Digital vs Print: How Should I Present My Portfolio?

Every day creative portfolios pass through our doors, and every day it provokes the print vs digital debate. 

There is no right or wrong answer - if there was this would be a much shorter blog post! Instead it is mostly down to individual preference, but there are of course pros and cons of both.

As we do see so many portfolios, we like to think we’ve got an idea of what works and what doesn’t. So, here are a few things to think about when you are deciding how to carry your portfolio. 

First and foremost, think about the situation you are in. Obviously, if you are sending your portfolio to a company without physically visiting them, it’s common sense to send them a digital version of your portfolio via email rather than printing a portfolio and sending it royal mail. However, face to face meetings aren’t as straight forward.

Imagine you are sat at a table with two interviewers facing you, how are you going to present your portfolio? This is the main area that digital portfolios fall down due to it’s practicality, or lack there of. 
The size of an iPad, for example, would pose a problem in this scenario. Three people gathering around a 10-inch screen is not the ideal situation, not only are the interviewers going to struggle to see your work and it’s intricacies, they are also likely to lose interest as they are detached from your work. 

Likewise, they are going to want to pick up your work, flick through it and get up close and personal to notice the little details that really shows your hard work. If they’re staring at a screen, it takes away the physicality of it. Moving closer to a piece of paper rather than zooming in on a presentation may seem like an insignificant difference, but you want them to enjoy exploring your work with ease which is a lot more natural with a physical copy rather than accidentally pressing the wrong button or switching slides and so on. 

Whilst the physical element of a printed portfolio may be generally a nicer experience, that doesn’t mean it works best for you. It is important to consider what the job you are applying for requires and what your past work consists of.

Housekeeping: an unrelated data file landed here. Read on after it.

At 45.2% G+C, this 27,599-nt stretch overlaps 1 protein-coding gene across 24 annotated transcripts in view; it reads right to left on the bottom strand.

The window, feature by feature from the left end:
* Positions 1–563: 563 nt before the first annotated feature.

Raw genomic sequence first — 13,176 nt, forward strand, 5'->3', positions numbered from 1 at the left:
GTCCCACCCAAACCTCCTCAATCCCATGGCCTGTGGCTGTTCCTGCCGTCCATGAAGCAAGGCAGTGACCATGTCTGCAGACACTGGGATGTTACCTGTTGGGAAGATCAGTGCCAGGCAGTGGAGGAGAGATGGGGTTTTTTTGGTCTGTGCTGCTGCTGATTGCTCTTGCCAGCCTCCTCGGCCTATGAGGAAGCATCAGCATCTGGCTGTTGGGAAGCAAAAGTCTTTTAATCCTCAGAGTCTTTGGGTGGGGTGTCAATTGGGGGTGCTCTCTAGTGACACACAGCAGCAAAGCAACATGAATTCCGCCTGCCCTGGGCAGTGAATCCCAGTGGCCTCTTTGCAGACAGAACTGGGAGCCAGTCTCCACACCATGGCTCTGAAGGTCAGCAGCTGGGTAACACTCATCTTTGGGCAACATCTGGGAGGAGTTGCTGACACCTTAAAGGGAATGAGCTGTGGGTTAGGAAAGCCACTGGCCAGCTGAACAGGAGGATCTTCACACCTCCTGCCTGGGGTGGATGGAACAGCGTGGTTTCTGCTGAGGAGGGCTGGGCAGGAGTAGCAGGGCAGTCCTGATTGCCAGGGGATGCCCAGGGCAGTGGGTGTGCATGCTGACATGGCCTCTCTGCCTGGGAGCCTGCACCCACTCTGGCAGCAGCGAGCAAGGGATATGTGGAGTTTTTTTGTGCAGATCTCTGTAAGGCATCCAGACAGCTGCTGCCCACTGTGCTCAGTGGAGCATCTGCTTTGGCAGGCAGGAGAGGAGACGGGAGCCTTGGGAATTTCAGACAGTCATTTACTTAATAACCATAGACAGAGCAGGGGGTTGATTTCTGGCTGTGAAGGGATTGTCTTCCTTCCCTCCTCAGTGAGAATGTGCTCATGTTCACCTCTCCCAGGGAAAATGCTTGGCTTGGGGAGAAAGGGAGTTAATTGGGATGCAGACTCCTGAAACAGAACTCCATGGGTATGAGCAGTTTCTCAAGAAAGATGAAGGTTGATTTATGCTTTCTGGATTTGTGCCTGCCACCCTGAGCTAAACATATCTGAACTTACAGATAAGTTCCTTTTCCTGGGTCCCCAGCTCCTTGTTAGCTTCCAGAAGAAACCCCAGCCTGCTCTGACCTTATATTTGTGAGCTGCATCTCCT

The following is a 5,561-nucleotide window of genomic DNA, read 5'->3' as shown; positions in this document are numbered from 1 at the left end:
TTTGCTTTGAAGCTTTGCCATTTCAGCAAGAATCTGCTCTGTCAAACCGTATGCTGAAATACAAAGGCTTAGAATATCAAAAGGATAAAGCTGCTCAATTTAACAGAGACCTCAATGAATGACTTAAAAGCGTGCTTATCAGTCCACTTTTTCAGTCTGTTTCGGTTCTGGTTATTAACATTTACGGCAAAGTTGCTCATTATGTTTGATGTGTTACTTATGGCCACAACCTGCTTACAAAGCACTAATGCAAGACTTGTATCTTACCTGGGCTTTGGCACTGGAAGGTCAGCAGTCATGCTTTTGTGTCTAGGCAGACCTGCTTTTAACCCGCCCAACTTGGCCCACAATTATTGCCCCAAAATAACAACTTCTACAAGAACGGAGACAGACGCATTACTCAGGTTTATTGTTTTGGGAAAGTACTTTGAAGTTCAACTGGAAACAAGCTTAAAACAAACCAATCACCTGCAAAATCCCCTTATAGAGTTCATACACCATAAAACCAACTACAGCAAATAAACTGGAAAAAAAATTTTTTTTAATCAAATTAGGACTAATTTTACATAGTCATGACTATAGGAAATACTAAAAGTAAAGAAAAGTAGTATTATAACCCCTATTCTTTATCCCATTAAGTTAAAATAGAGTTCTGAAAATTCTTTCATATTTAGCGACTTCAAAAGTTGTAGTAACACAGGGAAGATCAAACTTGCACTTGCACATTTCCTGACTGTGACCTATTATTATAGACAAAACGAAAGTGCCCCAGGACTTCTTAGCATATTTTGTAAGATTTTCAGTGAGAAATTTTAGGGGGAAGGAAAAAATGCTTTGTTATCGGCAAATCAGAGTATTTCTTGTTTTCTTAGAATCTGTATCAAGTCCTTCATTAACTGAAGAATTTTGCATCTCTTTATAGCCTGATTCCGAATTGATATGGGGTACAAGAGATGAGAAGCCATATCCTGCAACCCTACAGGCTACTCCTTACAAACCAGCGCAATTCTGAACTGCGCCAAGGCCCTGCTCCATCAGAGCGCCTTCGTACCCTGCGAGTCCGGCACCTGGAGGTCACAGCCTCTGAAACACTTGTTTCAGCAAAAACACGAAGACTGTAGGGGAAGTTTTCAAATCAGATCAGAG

If the majority of your work was built for online platforms then it would make sense for you to present it as it was intended to be viewed. For example, a print out screen shot of a website would have no where near the same impact as viewing a live web page would; if you have created a brand logo for a web based company it would have more impact viewed online rather than a 2D printed version.

Similarly, if you have print based work then show it in it’s full glory. You can’t tell the true quality of your printed work staring at it on a screen. The best example of this is shopping online. Everyone has bought a product online for it to then arrive and look totally different to how you expected - be that good or bad. Your portfolio is the same, you can’t tell what the textures and colours really look like until you are holding the finished product in your hands. 

Finally, whilst it is beneficial to have a digital version of your portfolio for the aforementioned reasons, there is an element of respect surrounding a printed portfolio. 
Walking into a room with a big book of work automatically makes you look prepared, and whilst it may not be the biggest issue in your life, carrying a big book around does require effort and organisation. These connotations are labelled to you within seconds of walking into the room, which can only be a good thing. There is something about the old fashioned way that people hold a warmth to, suggesting we might not be ready to kick out print for digital just yet. 

If you’re still unsure what route to take, just do both. It’s good practise to have a running online portfolio anyway, and for the early stages of the recruitment process a digital portfolio is a necessity. But when it does to the interview process, it does no harm to bring your laptop or iPad in combination with printed work - there are clear benefits of both, so utilise them!

If you need any further advice don’t hesitate to get in touch with our team on Twitter!

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